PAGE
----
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3 more types of identity theft
Credit trouble and financial pain aren't the only symptoms of ID theft. Thieves can exploit the lives of others in many ways.
Protecting your identity

The many facets of identity theft

Anyone falsely claiming to be another person when arrested, fined or otherwise apprehended for breaking the law, is committing criminal ID theft. With as little information as the victim's name and birth date, perpetrators can get out of an arrest and throw an innocent person's life into a tailspin.

The many facets of identity theft
Criminal ID theft
What is it?
How to prevent
How to recognize
How to recover
The repercussions of criminal ID theft vary. In some cases it may never be discovered by the injured party; other times, victims can be fined or arrested for the transgressions of the fraudster. They can even be denied employment if a potential employer runs a background check and finds a list of crimes under their name.

"When I talk to individuals who have had this happen or know someone else who's had it happen, they describe it as living in a nightmare. You know who you are; you know you didn't do what happened in your name," says Rob Douglas, editor of InsideIDTheft.info.

Like other forms of fraud, criminal ID theft can be difficult to prevent.

But, taking some proactive steps to guard your identifying information could help. Follow commonsense precautions that you would employ to prevent financial identity theft, including regularly pulling your credit reports to scan for any incorrect information.

Anything amiss on your credit report can signal an identity theft incident.

Further, check your driver's license record at the local DMV occasionally and carefully review your earnings record from the Social Security Administration. Statements are sent out every year to eligible citizens, but they can also be requested.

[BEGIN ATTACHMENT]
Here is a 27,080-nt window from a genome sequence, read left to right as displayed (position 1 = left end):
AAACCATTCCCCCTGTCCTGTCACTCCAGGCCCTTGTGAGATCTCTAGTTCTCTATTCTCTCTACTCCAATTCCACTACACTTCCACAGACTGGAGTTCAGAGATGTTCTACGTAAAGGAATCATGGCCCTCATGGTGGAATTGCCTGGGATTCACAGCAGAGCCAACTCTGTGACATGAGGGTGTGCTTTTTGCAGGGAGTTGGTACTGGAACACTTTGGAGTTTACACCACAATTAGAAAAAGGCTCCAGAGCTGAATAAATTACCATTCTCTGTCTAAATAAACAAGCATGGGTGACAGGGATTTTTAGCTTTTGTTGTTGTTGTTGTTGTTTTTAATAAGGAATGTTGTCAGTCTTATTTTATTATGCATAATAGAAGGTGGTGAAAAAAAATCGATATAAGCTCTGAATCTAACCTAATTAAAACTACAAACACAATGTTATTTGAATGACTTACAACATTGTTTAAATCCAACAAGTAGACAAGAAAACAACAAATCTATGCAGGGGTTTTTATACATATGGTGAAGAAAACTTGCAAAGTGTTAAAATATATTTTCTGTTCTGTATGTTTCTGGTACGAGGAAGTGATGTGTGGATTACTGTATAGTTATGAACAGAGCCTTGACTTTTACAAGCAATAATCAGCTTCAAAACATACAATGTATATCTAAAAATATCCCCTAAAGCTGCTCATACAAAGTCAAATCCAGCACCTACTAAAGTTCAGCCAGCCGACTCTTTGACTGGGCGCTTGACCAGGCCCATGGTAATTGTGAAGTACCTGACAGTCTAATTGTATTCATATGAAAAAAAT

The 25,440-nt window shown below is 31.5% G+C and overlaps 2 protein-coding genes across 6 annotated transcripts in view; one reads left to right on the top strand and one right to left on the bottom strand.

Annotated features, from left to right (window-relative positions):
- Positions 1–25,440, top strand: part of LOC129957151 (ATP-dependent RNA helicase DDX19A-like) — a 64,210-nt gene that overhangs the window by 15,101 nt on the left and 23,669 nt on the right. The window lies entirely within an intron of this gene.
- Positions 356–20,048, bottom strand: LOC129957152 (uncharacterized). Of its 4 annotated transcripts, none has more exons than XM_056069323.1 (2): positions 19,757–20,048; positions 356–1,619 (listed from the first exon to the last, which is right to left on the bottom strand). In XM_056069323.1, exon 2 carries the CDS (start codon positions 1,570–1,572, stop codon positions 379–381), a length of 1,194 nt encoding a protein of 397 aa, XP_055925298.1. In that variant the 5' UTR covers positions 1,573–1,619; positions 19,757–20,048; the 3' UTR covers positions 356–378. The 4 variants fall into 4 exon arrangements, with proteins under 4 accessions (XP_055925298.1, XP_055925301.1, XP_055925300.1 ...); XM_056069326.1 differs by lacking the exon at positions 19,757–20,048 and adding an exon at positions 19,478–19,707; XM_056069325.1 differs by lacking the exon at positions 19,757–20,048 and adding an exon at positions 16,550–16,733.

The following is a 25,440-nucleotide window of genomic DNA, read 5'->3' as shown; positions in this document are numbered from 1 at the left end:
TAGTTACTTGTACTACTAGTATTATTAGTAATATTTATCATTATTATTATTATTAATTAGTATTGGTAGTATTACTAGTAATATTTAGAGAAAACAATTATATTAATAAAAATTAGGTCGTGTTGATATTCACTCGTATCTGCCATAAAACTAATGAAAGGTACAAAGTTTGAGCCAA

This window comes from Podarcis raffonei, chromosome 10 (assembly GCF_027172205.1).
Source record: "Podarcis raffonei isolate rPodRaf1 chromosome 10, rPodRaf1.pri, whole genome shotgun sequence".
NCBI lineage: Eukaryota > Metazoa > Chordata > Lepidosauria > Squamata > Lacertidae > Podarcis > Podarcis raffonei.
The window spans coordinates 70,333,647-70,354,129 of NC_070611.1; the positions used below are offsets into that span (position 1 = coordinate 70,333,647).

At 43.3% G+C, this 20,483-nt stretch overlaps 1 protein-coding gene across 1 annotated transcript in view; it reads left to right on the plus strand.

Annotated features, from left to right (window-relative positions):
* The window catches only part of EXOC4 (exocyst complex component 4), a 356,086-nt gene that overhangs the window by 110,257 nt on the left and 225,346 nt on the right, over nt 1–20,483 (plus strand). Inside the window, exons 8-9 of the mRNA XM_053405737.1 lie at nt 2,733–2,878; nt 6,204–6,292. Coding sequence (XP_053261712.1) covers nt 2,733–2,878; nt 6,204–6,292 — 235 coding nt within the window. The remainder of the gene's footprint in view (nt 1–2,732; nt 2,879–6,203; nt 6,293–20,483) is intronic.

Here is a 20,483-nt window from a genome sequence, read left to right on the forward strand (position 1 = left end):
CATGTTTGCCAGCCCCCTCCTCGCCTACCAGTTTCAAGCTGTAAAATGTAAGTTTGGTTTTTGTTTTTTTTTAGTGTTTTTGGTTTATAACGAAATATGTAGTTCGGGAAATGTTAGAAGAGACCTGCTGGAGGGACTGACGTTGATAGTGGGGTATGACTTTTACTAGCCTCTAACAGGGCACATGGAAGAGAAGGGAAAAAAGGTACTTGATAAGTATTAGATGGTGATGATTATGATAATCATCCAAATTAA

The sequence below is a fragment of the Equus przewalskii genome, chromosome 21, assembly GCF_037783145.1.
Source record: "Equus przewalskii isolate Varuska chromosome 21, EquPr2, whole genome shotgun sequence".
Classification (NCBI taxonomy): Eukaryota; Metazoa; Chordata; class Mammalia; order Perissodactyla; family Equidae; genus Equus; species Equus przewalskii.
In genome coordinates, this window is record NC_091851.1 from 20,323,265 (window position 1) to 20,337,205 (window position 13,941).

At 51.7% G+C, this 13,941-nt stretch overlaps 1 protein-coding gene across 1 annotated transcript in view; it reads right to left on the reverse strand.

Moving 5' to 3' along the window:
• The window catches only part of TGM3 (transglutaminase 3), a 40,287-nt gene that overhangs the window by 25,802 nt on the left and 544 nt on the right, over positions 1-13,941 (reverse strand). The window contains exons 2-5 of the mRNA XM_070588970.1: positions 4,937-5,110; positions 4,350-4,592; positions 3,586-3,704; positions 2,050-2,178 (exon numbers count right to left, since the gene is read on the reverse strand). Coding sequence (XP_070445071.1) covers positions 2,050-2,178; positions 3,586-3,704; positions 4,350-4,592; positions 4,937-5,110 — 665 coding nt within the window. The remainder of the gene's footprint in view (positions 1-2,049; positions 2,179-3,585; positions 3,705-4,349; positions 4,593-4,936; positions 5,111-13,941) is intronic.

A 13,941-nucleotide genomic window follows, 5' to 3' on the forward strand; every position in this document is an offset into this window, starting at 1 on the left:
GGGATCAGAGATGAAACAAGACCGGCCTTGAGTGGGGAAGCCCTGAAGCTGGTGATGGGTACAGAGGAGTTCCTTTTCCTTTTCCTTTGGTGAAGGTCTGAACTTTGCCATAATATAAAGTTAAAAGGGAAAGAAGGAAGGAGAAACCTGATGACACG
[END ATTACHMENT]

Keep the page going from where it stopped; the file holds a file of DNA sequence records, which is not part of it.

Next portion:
"Obviously you should be doing the common-sense stuff, but the serious question is whether it will prevent criminal ID theft. There is almost no study on it," says Rob Douglas, editor of InsideIDTheft.info. "But there will be some crossover -- the person who has stolen your ID may use it for several different reasons."

"If you are doing everything you should be doing, like checking your credit report to look out for financial ID theft, then it's more likely you will be alert to it. Otherwise you just may never know," he says.

One entirely unambiguous way to find out that you've become a victim of criminal ID theft is when the police show up at your door with a warrant for your arrest.

"On the criminal justice side -- unless it's traffic tickets or very minor criminal infractions and they get a notice in the mail -- it may be a knock at the door by a warrant squad," says Rob Douglas, editor of InsideIDTheft.info.

"Or victims will get pulled over on a traffic violation and the next thing they know they're being handcuffed and hauled away for an outstanding warrant," he says.

Like medical ID theft, until something goes awry, there is almost no way to find out if you're a victim, but you may be able to glean some clues.

Checking your driver's license record can reveal fraudulent activity, for instance, if a criminal has gotten a license in your name or incurred traffic violations. Similarly, your credit report and your Social Security statement can confirm that your identity in general has been exposed to fraud.

Unraveling the problems caused by criminal ID theft can be frustrating.

"Try convincing the police you're not actually the person that committed the offense, says Rob Douglas, editor of InsideIDTheft.info.

"There are so many examples out there of situations where it should have been obvious to the police that they had the wrong person -- maybe based on skin color, hair color, height -- any number of a number of objective criteria," he says. "These are the kinds of things, when you're talking criminal justice-type identity theft, that create real nightmares for people."

Victims need to be organized when fighting to get their good names back. Unlike the financial services industry, the criminal justice system has no built-in procedures for dealing with identity theft.

"We have yet to successfully deal with the issue of when someone has misappropriated the ID for the purposes of criminal violations," says Douglas. "That community has not come to terms with the problem."

The Identity Theft Resource Center recommends working with law enforcement and the court system to establish your identity and clear your name. Their factsheet on criminal identity theft details some of the necessary steps for proving yourself and getting your name removed as a criminal from court records.

-- Posted: May 27, 2008
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